ATO has developed and published benchmarks for businesses with different turnover ranges across more than 100 industries. ATO utilizes benchmarks to help detect businesses that may be avoiding their tax obligations by not reporting some or all of their income, especially cash transactions. If business is able to provide evidence to substantiate income and deductions claimed on their tax return, generally ATO will take no further action. If business doesn’t maintain accurate records to substantiate figures reported on their tax return, ATO will then rely on benchmarks to make a default assessment.


Example: Benchmarks used to calculate default assessments


A restaurant was selected for an audit after reporting income that was significantly outside the benchmark range for the industry.


A review of the business’s records showed the owners had failed to maintain the appropriate records as required by law. A number of errors were identified, including:


  • failure to keep cash register rolls or point-of-sale system printouts
  • failure to show evidence of regular till reconciliations to support daily sales records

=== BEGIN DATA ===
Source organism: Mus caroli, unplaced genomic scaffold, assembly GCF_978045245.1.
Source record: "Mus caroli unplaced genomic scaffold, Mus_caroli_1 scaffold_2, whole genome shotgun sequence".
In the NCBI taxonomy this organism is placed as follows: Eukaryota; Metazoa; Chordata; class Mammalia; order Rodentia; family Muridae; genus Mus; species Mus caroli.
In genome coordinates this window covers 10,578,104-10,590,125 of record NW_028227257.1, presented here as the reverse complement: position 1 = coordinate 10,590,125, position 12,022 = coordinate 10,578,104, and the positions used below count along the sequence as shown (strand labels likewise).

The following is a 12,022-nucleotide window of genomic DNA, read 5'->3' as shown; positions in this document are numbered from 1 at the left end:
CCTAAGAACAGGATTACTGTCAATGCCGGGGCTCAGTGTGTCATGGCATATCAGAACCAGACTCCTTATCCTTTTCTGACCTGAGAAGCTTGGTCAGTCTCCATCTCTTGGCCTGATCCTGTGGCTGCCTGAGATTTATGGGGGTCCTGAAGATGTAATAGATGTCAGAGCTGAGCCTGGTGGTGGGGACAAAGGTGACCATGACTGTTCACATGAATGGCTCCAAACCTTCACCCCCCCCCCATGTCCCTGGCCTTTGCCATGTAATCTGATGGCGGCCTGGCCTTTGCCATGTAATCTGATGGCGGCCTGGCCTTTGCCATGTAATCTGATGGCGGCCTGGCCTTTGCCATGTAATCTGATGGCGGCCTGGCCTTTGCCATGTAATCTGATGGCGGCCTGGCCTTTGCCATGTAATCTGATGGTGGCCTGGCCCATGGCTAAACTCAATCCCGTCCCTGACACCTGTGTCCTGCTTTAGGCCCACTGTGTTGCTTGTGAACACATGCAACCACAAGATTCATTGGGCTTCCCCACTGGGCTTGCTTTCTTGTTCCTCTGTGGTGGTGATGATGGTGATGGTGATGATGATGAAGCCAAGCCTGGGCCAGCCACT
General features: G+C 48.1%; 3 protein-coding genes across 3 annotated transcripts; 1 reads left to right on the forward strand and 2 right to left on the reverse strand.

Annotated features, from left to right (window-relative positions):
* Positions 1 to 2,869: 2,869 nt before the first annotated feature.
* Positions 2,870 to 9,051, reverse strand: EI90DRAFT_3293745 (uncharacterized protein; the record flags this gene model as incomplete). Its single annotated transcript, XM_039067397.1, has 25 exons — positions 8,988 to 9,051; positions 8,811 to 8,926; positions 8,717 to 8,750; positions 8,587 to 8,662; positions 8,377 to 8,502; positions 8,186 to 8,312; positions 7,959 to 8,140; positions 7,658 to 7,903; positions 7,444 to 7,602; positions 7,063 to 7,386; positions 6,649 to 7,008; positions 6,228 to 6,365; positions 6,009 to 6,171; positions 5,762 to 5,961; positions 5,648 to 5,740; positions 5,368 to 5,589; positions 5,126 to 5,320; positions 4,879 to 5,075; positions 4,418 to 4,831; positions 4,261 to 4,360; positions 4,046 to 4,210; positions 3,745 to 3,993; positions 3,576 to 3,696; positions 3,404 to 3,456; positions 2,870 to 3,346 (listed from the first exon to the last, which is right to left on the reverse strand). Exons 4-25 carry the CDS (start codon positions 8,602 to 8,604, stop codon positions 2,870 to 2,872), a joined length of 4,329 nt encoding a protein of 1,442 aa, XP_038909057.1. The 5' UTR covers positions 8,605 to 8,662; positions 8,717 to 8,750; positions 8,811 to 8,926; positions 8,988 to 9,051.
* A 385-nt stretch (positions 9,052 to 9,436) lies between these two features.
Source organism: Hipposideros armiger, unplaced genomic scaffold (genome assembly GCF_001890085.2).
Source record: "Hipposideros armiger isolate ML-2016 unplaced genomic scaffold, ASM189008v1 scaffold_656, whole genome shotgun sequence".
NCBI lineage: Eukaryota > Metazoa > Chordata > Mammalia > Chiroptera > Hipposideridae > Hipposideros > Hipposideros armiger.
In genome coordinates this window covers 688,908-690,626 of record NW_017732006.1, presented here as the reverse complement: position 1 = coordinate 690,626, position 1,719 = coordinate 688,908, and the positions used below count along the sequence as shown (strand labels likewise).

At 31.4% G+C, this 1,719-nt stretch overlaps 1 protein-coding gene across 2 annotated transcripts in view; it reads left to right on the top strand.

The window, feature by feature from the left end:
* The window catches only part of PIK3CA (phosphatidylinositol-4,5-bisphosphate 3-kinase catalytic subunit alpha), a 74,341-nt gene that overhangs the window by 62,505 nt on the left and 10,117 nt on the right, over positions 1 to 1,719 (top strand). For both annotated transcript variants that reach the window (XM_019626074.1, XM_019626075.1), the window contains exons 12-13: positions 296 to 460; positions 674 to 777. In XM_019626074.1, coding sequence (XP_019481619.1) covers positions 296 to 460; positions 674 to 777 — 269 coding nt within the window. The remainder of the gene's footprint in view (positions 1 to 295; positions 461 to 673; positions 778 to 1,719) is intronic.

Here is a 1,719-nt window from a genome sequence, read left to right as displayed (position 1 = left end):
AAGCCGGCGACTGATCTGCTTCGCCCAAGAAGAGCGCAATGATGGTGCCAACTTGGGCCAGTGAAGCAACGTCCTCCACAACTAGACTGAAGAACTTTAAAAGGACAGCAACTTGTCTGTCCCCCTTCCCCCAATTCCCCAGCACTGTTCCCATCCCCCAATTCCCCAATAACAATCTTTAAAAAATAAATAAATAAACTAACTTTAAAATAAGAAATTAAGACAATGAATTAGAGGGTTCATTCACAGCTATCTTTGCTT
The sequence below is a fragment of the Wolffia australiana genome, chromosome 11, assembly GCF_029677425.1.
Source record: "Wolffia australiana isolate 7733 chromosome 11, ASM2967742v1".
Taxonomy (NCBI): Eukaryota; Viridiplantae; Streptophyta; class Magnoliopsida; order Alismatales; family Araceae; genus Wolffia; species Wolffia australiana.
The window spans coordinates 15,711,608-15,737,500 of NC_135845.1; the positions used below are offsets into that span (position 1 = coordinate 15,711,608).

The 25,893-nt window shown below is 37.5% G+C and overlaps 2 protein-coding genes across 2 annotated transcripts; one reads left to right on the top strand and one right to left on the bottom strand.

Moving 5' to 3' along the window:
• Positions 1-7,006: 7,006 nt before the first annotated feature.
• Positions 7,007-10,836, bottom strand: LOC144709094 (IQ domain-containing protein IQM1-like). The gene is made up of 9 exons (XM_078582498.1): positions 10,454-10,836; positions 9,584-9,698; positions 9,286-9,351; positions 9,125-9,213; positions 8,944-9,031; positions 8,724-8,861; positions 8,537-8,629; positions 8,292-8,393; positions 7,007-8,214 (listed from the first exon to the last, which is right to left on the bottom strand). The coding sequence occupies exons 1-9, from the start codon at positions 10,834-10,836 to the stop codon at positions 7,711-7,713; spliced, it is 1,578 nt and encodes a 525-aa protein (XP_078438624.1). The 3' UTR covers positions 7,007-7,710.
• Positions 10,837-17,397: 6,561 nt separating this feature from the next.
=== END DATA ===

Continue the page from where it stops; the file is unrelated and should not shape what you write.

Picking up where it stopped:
• Inaccurate and incomplete sales records relating to business income, such as missing sales records for significant trade periods.


The owners were unable to explain how the income reported in the business’s tax returns was calculated and they did not have the necessary records to support their reported income.


As part of the audit, the ATO auditor used the benchmarks to recalculate the business’s income. The auditor then adjusted the business’s tax return and the owners’ personal returns based on the recalculated income. ATO subsequently issued the business and both owners individually with default tax assessments.


The business owners had to pay tax based on the higher income calculated in the default assessments. The owners also incurred penalties, including penalties for failing to take reasonable care to meet their legal requirement to maintain accurate records.